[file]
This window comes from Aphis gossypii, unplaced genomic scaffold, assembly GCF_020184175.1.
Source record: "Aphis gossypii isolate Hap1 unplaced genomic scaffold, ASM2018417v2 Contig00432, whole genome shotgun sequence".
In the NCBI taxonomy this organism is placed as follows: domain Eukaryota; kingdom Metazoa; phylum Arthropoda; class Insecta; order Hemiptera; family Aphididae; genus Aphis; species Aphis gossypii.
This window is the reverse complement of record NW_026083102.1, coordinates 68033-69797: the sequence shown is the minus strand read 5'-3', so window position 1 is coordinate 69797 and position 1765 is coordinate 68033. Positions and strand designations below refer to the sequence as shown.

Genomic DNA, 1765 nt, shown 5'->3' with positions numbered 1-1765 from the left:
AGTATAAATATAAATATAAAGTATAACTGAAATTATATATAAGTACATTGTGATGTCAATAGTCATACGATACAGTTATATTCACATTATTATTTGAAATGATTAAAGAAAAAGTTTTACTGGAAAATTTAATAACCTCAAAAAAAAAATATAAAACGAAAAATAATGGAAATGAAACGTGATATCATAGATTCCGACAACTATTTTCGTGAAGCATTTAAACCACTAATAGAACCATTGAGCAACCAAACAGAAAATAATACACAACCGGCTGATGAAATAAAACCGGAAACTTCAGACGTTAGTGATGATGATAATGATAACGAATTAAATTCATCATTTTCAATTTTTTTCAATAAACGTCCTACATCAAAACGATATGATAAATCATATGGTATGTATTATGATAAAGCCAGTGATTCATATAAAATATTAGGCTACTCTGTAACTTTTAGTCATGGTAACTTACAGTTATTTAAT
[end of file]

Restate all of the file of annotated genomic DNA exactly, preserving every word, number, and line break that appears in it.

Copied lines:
This window comes from Aphis gossypii, unplaced genomic scaffold, assembly GCF_020184175.1.
Source record: "Aphis gossypii isolate Hap1 unplaced genomic scaffold, ASM2018417v2 Contig00432, whole genome shotgun sequence".
In the NCBI taxonomy this organism is placed as follows: domain Eukaryota; kingdom Metazoa; phylum Arthropoda; class Insecta; order Hemiptera; family Aphididae; genus Aphis; species Aphis gossypii.
This window is the reverse complement of record NW_026083102.1, coordinates 68033-69797: the sequence shown is the minus strand read 5'-3', so window position 1 is coordinate 69797 and position 1765 is coordinate 68033. Positions and strand designations below refer to the sequence as shown.

Genomic DNA, 1765 nt, shown 5'->3' with positions numbered 1-1765 from the left:
AGTATAAATATAAATATAAAGTATAACTGAAATTATATATAAGTACATTGTGATGTCAATAGTCATACGATACAGTTATATTCACATTATTATTTGAAATGATTAAAGAAAAAGTTTTACTGGAAAATTTAATAACCTCAAAAAAAAAATATAAAACGAAAAATAATGGAAATGAAACGTGATATCATAGATTCCGACAACTATTTTCGTGAAGCATTTAAACCACTAATAGAACCATTGAGCAACCAAACAGAAAATAATACACAACCGGCTGATGAAATAAAACCGGAAACTTCAGACGTTAGTGATGATGATAATGATAACGAATTAAATTCATCATTTTCAATTTTTTTCAATAAACGTCCTACATCAAAACGATATGATAAATCATATGGTATGTATTATGATAAAGCCAGTGATTCATATAAAATATTAGGCTACTCTGTAACTTTTAGTCATGGTAACTTACAGTTATTTAAT